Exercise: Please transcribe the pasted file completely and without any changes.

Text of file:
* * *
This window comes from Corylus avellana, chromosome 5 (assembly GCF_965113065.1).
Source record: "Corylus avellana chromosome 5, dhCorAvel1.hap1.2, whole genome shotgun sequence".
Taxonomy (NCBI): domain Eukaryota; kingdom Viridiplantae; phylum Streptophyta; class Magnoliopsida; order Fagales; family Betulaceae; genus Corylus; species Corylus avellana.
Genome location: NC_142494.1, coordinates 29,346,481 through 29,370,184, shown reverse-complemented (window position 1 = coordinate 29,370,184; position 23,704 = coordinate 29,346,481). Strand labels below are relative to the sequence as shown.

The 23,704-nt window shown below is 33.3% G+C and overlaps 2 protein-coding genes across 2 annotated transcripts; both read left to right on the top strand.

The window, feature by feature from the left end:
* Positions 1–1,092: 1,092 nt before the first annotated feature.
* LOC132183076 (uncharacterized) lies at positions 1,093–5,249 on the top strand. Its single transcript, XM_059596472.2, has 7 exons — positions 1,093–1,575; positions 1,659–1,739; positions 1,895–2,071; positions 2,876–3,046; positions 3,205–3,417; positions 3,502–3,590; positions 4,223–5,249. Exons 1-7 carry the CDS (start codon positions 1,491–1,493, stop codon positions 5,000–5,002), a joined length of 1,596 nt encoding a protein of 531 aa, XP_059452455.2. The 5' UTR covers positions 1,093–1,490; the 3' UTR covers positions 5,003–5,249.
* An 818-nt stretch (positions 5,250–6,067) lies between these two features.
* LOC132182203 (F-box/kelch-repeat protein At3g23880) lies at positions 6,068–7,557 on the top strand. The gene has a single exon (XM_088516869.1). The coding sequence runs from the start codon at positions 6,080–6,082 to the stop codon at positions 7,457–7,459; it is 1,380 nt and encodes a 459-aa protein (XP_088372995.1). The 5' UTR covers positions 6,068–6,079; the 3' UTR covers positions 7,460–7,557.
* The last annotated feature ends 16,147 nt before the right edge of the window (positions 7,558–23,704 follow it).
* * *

This window comes from Corylus avellana, chromosome 5 (assembly GCF_965113065.1).
Source record: "Corylus avellana chromosome 5, dhCorAvel1.hap1.2, whole genome shotgun sequence".
Taxonomy (NCBI): domain Eukaryota; kingdom Viridiplantae; phylum Streptophyta; class Magnoliopsida; order Fagales; family Betulaceae; genus Corylus; species Corylus avellana.
Genome location: NC_142494.1, coordinates 29,346,481 through 29,370,184, shown reverse-complemented (window position 1 = coordinate 29,370,184; position 23,704 = coordinate 29,346,481). Strand labels below are relative to the sequence as shown.

The 23,704-nt window shown below is 33.3% G+C and overlaps 2 protein-coding genes across 2 annotated transcripts; both read left to right on the top strand.

The window, feature by feature from the left end:
* Positions 1–1,092: 1,092 nt before the first annotated feature.
* LOC132183076 (uncharacterized) lies at positions 1,093–5,249 on the top strand. Its single transcript, XM_059596472.2, has 7 exons — positions 1,093–1,575; positions 1,659–1,739; positions 1,895–2,071; positions 2,876–3,046; positions 3,205–3,417; positions 3,502–3,590; positions 4,223–5,249. Exons 1-7 carry the CDS (start codon positions 1,491–1,493, stop codon positions 5,000–5,002), a joined length of 1,596 nt encoding a protein of 531 aa, XP_059452455.2. The 5' UTR covers positions 1,093–1,490; the 3' UTR covers positions 5,003–5,249.
* An 818-nt stretch (positions 5,250–6,067) lies between these two features.
* LOC132182203 (F-box/kelch-repeat protein At3g23880) lies at positions 6,068–7,557 on the top strand. The gene has a single exon (XM_088516869.1). The coding sequence runs from the start codon at positions 6,080–6,082 to the stop codon at positions 7,457–7,459; it is 1,380 nt and encodes a 459-aa protein (XP_088372995.1). The 5' UTR covers positions 6,068–6,079; the 3' UTR covers positions 7,460–7,557.
* The last annotated feature ends 16,147 nt before the right edge of the window (positions 7,558–23,704 follow it).